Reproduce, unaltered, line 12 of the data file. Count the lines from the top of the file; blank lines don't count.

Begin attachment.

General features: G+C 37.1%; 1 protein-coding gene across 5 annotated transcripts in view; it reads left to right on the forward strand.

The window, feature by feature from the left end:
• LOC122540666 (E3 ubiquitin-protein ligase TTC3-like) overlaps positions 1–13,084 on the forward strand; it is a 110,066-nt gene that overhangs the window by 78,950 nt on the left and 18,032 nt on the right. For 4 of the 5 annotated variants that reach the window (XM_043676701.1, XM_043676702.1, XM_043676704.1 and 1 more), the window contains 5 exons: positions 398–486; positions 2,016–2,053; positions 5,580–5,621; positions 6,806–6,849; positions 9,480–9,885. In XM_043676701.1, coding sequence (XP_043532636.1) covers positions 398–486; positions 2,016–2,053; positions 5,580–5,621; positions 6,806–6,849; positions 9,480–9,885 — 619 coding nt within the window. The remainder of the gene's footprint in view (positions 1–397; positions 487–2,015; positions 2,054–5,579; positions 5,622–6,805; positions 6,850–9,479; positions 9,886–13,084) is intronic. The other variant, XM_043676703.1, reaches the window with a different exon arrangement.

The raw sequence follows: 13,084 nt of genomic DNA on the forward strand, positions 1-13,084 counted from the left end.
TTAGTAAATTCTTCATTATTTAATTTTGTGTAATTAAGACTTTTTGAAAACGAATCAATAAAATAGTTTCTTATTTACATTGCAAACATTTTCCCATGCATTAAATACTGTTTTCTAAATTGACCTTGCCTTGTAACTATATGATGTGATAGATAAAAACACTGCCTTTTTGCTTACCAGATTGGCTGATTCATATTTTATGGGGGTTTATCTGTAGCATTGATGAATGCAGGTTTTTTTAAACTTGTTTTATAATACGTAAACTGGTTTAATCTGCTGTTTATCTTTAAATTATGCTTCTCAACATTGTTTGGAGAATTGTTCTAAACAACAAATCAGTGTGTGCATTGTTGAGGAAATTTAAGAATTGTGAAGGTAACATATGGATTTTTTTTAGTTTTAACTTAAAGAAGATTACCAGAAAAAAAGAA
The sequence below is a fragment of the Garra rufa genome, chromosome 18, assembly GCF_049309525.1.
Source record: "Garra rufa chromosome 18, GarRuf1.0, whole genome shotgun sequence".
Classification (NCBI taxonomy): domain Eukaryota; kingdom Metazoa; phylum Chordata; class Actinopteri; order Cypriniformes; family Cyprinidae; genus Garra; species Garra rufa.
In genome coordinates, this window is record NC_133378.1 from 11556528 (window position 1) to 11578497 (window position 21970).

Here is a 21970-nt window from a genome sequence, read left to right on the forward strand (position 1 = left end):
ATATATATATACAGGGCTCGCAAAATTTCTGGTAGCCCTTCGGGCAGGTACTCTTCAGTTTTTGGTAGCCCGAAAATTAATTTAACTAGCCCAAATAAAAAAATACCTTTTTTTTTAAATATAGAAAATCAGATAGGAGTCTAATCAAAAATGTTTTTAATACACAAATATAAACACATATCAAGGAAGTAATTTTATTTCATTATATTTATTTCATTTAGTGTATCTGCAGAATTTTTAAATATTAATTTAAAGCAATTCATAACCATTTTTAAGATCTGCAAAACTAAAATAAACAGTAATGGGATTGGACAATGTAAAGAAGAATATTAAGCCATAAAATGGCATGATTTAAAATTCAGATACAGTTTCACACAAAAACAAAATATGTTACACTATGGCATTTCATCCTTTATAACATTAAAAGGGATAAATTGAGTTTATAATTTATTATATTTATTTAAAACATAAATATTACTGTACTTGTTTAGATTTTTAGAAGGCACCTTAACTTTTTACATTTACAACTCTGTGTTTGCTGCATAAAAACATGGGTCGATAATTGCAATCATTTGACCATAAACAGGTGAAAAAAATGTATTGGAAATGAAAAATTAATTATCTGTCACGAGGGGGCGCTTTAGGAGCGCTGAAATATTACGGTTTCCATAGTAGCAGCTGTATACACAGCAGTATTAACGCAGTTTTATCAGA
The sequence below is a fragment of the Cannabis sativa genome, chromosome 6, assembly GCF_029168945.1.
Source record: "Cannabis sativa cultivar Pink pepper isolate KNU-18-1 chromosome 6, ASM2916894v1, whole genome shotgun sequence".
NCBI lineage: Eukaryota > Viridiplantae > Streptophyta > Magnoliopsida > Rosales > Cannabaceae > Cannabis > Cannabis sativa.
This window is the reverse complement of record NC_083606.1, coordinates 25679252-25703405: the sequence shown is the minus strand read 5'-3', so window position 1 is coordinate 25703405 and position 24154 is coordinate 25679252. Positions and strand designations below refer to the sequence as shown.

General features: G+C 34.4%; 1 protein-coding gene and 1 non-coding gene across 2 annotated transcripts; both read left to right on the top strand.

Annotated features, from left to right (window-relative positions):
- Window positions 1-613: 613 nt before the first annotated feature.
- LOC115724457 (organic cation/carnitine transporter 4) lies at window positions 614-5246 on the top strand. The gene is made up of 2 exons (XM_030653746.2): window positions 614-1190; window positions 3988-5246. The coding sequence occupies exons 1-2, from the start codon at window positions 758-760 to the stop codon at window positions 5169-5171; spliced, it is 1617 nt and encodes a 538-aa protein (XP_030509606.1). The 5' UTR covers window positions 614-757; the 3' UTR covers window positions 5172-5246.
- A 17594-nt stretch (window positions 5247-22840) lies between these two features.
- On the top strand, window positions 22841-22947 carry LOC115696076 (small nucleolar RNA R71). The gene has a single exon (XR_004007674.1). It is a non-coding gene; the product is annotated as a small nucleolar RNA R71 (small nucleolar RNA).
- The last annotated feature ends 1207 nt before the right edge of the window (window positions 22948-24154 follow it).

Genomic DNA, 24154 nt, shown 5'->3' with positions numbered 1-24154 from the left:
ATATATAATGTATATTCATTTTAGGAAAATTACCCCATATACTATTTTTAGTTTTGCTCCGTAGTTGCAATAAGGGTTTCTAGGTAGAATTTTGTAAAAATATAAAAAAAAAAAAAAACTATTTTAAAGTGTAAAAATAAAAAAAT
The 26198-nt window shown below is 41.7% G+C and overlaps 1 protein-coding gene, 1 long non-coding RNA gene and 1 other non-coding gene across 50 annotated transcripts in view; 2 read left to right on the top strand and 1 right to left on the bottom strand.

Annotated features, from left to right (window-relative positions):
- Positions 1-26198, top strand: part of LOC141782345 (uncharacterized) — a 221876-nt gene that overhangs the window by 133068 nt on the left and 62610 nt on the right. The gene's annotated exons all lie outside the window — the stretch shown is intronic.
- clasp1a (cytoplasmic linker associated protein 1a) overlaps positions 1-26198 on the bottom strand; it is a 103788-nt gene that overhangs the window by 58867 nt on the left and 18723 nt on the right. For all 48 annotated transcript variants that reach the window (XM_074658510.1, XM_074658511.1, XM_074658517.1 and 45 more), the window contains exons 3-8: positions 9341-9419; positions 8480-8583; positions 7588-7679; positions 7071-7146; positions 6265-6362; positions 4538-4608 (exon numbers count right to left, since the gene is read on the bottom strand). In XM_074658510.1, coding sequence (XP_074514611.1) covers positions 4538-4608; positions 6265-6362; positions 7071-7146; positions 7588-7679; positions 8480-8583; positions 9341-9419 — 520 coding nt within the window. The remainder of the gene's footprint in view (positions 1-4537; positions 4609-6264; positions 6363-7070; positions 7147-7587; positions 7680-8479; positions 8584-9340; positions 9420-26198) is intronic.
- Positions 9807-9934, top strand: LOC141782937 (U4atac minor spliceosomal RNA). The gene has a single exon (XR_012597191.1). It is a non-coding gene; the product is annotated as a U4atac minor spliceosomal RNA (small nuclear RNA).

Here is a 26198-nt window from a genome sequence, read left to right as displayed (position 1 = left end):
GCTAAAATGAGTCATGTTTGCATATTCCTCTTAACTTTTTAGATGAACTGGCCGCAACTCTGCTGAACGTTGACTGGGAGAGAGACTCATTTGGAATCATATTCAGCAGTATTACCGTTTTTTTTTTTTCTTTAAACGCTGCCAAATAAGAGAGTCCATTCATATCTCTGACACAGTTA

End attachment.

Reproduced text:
The sequence below is a fragment of the Cannabis sativa genome, chromosome 6, assembly GCF_029168945.1.